I've had a few folks email and ask me for tips on how to photograph food. This kind of request always makes me smile as I have to admit that, yes, I take a lot of pictures of food! I won't say that I'm the best food photographer out there, but over the years as I've grown as a food blogger I've learned a few simple tricks that really help me show off my cooking creations. Here's my top 5 tips for photographing food...
1. Get as much natural light in the picture as you can. Make sure to turn the automatic flash off when you are getting ready to take a picture, the flash will ruin a perfectly pretty photo! You may need to move your dish toward a window or even take it outside to get enough pretty light in your photograph. And, this also means you have to plan ahead a little-if your dinner won't be ready until 7pm but the sun goes down at 6:30pm, sadly you probably won't be able to get a well lit picture. So make sure you cook or bake with enough daylight hours left.
2. Think about the whole image, not just the food. Pay attention to what kind of background you are shooting by. You may want to move your dish over slightly if something weird or unsightly is showing in the background (like a sink full of dirty dishes!). And think about your plates, bowls, silverware and other 'props' as you photograph. If you've just made a delicious looking salad you may not necessarily want to photograph it on a green plate, as the colors may clash and not look as pretty as other colors would look when paired together.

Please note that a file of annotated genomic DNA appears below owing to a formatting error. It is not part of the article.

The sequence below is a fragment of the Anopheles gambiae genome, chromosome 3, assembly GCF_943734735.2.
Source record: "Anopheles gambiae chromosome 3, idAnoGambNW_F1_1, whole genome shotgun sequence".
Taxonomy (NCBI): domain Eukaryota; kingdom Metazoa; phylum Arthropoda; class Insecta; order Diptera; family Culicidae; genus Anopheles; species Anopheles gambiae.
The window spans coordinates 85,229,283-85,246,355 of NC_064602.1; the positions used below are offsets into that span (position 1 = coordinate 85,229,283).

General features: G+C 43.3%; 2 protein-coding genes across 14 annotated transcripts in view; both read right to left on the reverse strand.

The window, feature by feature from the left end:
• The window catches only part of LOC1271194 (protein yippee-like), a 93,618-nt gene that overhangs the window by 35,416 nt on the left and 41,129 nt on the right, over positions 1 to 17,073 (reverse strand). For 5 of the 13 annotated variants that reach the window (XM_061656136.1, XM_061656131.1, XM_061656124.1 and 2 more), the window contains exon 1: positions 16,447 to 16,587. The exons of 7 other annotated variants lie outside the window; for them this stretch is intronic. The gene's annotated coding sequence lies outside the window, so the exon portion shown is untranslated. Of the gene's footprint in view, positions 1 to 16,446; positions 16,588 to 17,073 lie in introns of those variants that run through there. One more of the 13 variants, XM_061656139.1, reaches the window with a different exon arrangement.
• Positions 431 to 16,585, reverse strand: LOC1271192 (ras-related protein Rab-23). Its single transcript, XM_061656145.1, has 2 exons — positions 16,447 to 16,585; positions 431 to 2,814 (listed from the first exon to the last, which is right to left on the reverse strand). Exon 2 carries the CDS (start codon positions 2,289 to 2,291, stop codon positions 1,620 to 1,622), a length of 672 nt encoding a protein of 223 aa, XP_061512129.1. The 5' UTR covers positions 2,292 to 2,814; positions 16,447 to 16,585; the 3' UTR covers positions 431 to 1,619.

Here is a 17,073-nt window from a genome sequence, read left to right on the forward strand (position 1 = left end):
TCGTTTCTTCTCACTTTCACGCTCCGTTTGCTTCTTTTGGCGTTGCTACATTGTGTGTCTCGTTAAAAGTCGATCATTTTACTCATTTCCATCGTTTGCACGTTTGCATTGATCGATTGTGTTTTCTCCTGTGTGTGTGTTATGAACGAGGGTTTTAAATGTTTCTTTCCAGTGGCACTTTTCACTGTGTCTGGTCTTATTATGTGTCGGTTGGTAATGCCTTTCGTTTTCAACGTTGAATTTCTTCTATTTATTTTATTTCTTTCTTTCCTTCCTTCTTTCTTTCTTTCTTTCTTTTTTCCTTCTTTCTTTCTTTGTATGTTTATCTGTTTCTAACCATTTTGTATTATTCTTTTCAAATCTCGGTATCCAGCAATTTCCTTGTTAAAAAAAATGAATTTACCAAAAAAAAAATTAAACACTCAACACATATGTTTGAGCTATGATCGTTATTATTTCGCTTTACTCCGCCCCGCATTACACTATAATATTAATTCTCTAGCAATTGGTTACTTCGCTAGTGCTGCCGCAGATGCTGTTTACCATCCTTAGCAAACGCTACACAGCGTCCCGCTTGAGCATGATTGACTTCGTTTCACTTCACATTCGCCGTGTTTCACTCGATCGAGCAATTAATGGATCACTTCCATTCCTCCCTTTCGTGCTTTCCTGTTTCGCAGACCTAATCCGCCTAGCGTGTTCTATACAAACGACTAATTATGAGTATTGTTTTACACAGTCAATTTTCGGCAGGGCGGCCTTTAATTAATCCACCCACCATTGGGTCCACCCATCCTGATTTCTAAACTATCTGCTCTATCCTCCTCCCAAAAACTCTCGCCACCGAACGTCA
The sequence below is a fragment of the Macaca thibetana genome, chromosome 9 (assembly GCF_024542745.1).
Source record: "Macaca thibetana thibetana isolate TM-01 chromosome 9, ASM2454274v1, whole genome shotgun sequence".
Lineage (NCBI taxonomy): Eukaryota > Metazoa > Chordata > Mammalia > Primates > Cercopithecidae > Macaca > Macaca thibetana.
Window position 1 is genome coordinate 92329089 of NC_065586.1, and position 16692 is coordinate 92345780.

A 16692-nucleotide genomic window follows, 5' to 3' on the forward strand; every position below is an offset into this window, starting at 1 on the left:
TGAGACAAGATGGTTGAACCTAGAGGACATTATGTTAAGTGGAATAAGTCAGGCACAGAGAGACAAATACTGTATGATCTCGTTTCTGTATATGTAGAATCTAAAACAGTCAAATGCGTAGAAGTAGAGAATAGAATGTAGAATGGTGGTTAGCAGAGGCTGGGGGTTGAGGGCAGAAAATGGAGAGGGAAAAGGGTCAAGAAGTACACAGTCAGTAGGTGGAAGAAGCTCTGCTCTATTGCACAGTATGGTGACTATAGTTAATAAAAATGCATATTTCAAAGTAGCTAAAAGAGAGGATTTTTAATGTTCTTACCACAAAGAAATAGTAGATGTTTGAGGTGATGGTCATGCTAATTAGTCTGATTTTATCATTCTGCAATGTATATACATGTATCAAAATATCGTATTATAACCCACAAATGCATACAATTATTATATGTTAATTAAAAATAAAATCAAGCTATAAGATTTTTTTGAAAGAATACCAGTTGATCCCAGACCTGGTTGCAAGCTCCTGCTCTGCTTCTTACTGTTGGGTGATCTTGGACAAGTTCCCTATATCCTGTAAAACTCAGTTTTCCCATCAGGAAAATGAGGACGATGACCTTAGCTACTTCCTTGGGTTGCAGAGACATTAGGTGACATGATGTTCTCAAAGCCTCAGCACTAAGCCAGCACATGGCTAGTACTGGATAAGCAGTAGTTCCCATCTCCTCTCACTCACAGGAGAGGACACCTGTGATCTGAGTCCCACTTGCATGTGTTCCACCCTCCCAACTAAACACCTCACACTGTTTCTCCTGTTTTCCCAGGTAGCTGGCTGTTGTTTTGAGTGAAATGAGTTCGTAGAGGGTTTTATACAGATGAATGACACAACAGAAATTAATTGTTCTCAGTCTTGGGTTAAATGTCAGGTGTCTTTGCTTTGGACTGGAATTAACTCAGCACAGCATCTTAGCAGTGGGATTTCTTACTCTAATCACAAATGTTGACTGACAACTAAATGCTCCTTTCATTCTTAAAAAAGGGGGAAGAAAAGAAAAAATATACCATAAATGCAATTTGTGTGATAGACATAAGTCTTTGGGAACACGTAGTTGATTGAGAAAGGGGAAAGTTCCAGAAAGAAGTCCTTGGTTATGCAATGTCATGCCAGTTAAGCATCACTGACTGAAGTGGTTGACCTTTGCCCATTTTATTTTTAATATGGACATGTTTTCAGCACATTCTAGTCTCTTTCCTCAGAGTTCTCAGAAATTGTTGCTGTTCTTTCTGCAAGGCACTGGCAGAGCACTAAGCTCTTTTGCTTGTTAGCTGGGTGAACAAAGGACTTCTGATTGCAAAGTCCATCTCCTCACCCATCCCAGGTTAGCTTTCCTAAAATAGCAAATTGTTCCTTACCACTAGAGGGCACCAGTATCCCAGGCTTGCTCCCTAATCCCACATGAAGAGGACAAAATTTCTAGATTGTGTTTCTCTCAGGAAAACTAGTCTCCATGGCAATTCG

3. Try different angles. Some of my very favorite food photos were taken while I was standing on a chair directly above the dish I was photographing. You may feel a bit silly standing on a chair in your kitchen while taking pictures of a loaf of bread, but try different angles as much as possible. You'll be glad you did!
4. Fill the entire frame. You may want to frame your dish slightly off center, but this should be an artistic choice you have made and not an accident! Pay attention to what you can see in the image as you photograph. You may need to back up or move in toward the food, depending on your lens. You don't want to get so close that you can't tell what the food is, but you don't want a ton of negative space either.
5. Garnish, drizzle and take a bite! Don't forget to add a few sprigs of cilantro to the top of your curry. Drizzle on a little glaze just before photographing those cinnamon rolls. And, after you've take a few pictures, take a bite or slice a piece off so the photo looks like the food is in the process of being eaten. All these little details can really make a picture pop and give it that little extra interest that it wouldn't otherwise have. Have fun and try different things!
Good luck in all your recipe and food photography adventures! xo. Emma (All photos from A Beautiful Mess + Food Coma)